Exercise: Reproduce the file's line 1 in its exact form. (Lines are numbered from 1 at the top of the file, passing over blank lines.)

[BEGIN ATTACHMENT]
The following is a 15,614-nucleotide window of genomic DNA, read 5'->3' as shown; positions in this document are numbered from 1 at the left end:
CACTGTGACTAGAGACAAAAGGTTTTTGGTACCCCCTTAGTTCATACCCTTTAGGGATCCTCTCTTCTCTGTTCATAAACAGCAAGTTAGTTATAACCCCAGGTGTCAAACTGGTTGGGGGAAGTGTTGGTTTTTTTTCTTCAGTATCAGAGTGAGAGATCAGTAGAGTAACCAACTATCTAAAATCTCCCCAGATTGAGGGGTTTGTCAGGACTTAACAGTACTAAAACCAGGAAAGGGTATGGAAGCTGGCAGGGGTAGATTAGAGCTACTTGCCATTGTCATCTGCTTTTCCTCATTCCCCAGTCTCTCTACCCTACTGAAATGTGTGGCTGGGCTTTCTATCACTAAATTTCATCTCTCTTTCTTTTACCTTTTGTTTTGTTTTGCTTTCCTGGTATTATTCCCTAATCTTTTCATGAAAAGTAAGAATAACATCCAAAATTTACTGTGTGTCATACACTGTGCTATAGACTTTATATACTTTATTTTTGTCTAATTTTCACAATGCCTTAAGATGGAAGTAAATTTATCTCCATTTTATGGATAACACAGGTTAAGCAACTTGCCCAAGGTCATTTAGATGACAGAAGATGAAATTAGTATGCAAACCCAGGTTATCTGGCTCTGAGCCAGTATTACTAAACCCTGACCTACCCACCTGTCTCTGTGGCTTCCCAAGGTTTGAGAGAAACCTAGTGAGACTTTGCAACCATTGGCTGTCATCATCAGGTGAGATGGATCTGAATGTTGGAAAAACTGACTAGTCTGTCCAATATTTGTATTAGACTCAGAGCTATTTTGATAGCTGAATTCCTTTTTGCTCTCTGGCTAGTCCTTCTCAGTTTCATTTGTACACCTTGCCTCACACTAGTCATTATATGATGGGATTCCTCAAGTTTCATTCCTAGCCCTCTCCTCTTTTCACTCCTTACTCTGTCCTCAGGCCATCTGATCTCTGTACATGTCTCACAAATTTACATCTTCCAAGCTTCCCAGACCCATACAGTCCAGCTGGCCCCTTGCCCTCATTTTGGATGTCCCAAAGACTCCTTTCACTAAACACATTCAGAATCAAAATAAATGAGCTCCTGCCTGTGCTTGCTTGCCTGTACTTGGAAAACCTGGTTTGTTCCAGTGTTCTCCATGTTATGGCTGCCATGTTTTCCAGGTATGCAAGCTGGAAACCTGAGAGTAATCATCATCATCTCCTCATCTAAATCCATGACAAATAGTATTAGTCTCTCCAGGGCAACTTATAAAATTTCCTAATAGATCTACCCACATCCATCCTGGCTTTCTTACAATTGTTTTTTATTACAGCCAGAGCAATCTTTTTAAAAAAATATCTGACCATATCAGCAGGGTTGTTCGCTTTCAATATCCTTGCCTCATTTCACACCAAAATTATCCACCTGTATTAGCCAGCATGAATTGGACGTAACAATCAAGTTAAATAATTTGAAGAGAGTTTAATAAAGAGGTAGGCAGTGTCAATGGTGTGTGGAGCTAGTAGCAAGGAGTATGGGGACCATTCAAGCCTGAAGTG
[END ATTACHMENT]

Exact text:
The following is a 15,614-nucleotide window of genomic DNA, read 5'->3' as shown; positions in this document are numbered from 1 at the left end: